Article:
The Syrian Government cut deals with Isis (Islamic State) to help the jihadists earn more than US$40 million a month from the sale of oil, documents recovered from a US and British raid on a key commander have revealed.
Thousands of spreadsheets and accounts kept by the group's oil boss, Abu Sayyaf, retrieved in the biggest intelligence raid in US Special Forces' history last year, reveal how the two sides forged a mutually beneficial arrangement despite being at war with one another.
Fighters from Isis captured some of the state's best-producing oil fields in eastern Syria in 2013.
The Daily Telegraph reported claims two years ago that the regime had been purchasing oil from the jihadists, but the documents, seen by the Wall Street Journal, show the scale of the collusion.
At the height of production in late 2014 to early 2015, Isis recorded US$40.7 million profit each month - most of which was made from sales to the Syrian Government, according to the US Treasury Department.
One memo, dated February 11 2015, sent from Isis' treasury to Abu Sayyaf's office, requested guidance on establishing investment relationships with businessmen linked to Bashar al-Assad's regime.
The document cited agreements allowing lorries and pipeline transit from government-controlled fields through Isis-controlled territory. Known only by his nom de guerre, Abu Sayyaf, a Tunisian who moved to Iraq after Saddam Hussein's fall, became close to a number of senior Sunni militants during the US invasion, including Abu Bakr al-Baghdadi, the founder of Isis.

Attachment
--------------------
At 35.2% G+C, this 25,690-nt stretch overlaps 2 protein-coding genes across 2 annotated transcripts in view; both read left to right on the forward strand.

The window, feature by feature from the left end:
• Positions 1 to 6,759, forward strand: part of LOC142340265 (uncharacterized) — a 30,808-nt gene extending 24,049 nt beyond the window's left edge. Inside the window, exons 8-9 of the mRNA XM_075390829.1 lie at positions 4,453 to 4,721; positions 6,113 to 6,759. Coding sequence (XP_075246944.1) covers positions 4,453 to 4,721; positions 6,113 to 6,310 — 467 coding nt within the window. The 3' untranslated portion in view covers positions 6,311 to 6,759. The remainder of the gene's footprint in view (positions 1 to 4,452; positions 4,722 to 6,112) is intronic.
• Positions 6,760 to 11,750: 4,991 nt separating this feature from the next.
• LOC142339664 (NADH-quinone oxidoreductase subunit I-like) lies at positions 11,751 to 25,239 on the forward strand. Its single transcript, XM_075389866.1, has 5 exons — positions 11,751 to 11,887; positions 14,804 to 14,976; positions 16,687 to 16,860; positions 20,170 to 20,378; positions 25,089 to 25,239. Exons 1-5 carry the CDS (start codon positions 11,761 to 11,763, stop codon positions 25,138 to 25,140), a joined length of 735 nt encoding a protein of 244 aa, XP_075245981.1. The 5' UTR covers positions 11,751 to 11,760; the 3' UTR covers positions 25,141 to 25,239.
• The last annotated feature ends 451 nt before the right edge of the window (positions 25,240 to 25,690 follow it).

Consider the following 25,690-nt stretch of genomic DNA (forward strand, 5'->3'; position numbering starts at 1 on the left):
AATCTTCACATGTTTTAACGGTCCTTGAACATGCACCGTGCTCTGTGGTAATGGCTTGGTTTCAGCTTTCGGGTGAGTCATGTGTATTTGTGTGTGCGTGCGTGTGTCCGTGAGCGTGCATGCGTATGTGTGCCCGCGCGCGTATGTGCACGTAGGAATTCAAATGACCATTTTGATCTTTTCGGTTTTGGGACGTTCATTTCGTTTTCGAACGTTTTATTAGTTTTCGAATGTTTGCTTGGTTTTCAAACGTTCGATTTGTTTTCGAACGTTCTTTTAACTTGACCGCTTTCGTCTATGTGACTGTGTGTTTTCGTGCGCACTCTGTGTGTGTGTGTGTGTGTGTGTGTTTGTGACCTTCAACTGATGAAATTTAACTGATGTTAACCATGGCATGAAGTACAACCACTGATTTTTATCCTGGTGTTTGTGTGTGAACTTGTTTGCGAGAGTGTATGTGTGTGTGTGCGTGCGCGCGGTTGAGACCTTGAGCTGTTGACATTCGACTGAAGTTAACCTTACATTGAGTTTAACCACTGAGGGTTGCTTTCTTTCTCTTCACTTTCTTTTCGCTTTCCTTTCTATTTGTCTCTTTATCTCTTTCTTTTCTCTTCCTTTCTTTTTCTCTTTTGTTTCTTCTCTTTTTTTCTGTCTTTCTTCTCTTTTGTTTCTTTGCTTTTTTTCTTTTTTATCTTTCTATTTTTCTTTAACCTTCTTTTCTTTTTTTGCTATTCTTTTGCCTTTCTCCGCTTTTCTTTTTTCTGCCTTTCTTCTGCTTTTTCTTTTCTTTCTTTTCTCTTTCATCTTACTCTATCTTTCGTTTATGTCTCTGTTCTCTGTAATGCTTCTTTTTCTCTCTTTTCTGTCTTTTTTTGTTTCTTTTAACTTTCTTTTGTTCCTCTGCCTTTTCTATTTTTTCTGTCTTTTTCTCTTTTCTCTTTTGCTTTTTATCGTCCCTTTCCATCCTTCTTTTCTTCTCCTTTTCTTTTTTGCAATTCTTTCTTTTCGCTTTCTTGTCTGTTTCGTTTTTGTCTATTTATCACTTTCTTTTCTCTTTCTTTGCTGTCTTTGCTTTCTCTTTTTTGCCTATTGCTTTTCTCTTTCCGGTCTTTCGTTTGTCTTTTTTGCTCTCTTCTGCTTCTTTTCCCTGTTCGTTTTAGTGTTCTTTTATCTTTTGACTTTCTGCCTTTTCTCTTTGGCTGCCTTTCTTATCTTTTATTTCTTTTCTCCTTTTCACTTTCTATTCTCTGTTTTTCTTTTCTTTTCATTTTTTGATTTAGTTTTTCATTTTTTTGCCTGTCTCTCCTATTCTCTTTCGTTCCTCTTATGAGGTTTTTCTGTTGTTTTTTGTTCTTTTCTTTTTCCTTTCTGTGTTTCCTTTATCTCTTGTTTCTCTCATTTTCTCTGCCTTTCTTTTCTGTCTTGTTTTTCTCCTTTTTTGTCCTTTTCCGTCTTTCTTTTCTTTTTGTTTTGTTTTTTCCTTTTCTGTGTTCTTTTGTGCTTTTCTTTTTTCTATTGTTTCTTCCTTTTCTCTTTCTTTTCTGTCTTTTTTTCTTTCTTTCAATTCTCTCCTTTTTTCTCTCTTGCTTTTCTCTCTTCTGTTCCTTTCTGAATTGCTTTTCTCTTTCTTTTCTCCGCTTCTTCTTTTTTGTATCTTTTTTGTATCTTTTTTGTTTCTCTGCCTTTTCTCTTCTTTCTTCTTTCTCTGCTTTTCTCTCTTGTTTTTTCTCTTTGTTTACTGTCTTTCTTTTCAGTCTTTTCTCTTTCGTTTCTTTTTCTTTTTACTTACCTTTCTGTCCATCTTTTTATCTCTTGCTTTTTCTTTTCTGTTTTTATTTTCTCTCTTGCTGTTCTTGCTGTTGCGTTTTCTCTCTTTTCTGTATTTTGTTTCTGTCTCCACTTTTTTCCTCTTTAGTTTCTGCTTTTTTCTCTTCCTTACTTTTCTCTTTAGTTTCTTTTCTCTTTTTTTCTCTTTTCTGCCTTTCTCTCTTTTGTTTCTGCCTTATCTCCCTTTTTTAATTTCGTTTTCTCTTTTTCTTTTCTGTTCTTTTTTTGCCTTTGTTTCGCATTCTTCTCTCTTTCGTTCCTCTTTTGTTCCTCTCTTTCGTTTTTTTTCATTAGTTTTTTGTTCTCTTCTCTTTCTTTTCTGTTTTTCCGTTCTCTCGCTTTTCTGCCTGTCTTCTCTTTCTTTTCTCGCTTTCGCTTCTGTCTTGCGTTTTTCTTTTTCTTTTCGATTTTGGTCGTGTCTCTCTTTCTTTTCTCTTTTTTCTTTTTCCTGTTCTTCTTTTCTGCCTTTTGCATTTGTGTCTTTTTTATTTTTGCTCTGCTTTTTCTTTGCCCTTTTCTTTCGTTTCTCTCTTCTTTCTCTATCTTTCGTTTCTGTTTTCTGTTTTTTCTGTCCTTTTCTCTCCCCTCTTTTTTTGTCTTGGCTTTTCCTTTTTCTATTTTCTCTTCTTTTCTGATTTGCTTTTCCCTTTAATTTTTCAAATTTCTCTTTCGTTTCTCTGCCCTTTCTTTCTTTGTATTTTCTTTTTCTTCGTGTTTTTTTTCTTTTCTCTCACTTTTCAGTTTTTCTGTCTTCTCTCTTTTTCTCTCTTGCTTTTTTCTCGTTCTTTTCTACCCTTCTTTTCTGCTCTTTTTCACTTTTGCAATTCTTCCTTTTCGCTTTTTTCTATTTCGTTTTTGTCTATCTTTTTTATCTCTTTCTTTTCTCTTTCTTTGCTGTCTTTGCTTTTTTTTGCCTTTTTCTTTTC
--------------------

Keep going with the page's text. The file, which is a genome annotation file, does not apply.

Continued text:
After Baghdadi established his "caliphate" in June 2014, Abu Sayyaf was given the job of operating its oil business from headquarters in the al-Omar field in Deir Ezzour near the Iraqi border, previously run by the Anglo-Dutch company Royal Dutch Shell.
The documents reveal how instead of getting rid of state employees at the fields they took over, Abu Sayyaf offered them handsome salaries to stay - sometimes up to four times the national rate. According to the accounts of people who worked for him, he was a much-feared boss who would threaten his 152 employees with beheadings or exile to Iraq if they disobeyed him.
He became instrumental in helping it become the world's wealthiest terrorist group. His division reported US$40.7 million in revenue in October-November 2014, a near 60 per cent rise on the previous month.
Spreadsheets retrieved show Isis' natural resource revenues in the six months that ended in February 2015 amounted to US$289.5?million - 70 per cent of which came from Abu Sayyaf's oil fields.
The huge profits continued until Abu Sayyaf's death in a raid by US Special Forces and the SAS on his home in Deir Ezzour in 2015.